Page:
The move toward organ-on-a-chip tech is now reality, something that augers not only astounding advances in clinical testing and deeper understanding on how life does business but also sets up the start point for the creation of new organs created from patient's stem cells as needs warrant.
3D printing is truly the new frontier of construction and material development. Its latest feat: synthetic organ tissue that can accurately mimic human cells’ structure and function. The development, by researchers from the Harvard John A. Paulson School of Engineering and Applied Sciences (SEAS), is detailed in Nature Materials.
These organs-on-chips are synthetic replacements for hearts, livers, bone, cartilage, and other tissues. The first-ever “heart-on-a-chip” is constructed from a 3D printed structure with multiple wells that contain separate tissues and sensors, which provide non-invasive, electronic readouts on structures within the body. The tissues are printed from six different inks that integrate soft strain sensors into the printed structure of tissue.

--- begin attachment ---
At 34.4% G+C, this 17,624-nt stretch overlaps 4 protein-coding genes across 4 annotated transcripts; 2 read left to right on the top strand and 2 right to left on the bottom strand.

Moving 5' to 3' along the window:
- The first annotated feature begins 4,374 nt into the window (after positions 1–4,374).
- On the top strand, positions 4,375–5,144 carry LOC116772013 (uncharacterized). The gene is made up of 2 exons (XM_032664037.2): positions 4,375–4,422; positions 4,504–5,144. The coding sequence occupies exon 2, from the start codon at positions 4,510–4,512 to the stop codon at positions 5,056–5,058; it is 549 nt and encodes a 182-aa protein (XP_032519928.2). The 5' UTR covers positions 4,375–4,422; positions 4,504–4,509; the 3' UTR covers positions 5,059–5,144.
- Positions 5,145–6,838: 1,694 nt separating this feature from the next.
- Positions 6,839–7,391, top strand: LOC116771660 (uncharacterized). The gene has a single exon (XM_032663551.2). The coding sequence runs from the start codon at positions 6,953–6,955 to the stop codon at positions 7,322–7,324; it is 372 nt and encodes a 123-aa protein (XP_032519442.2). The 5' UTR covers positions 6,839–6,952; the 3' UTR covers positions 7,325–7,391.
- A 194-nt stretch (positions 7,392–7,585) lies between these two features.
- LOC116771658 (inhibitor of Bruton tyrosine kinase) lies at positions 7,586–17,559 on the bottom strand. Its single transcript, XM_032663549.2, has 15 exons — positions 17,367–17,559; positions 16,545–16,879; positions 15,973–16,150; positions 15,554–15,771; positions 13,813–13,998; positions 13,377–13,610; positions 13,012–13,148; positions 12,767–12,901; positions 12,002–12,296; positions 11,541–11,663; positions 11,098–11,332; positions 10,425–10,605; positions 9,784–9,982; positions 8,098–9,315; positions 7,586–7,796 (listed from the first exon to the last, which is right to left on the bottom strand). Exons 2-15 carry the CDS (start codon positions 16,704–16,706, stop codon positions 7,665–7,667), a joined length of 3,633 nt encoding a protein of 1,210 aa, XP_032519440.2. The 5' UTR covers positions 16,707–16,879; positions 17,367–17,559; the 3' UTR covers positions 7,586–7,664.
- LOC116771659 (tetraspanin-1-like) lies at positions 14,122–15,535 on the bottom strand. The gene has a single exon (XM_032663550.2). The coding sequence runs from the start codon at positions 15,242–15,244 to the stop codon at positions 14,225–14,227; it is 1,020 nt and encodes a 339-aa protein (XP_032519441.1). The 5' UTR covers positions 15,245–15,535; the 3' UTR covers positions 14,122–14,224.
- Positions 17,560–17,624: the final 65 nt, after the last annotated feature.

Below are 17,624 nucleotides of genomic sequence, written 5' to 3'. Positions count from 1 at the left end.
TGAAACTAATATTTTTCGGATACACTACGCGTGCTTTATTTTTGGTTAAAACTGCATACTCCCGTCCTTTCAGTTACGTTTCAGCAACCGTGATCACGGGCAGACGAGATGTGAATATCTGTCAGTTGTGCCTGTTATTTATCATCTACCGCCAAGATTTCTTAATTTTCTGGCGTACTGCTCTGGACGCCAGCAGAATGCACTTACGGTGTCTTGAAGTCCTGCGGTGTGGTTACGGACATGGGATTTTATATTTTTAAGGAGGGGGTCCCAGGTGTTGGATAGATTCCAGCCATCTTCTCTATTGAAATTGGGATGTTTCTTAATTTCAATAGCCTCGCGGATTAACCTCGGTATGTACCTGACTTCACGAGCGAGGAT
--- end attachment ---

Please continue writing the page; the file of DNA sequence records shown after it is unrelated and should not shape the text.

Systems mimicking tissue from the lungs, tongues, and intestines have also been developed. The researchers report that the process is easily repeatable and can be customized to create other types of organs.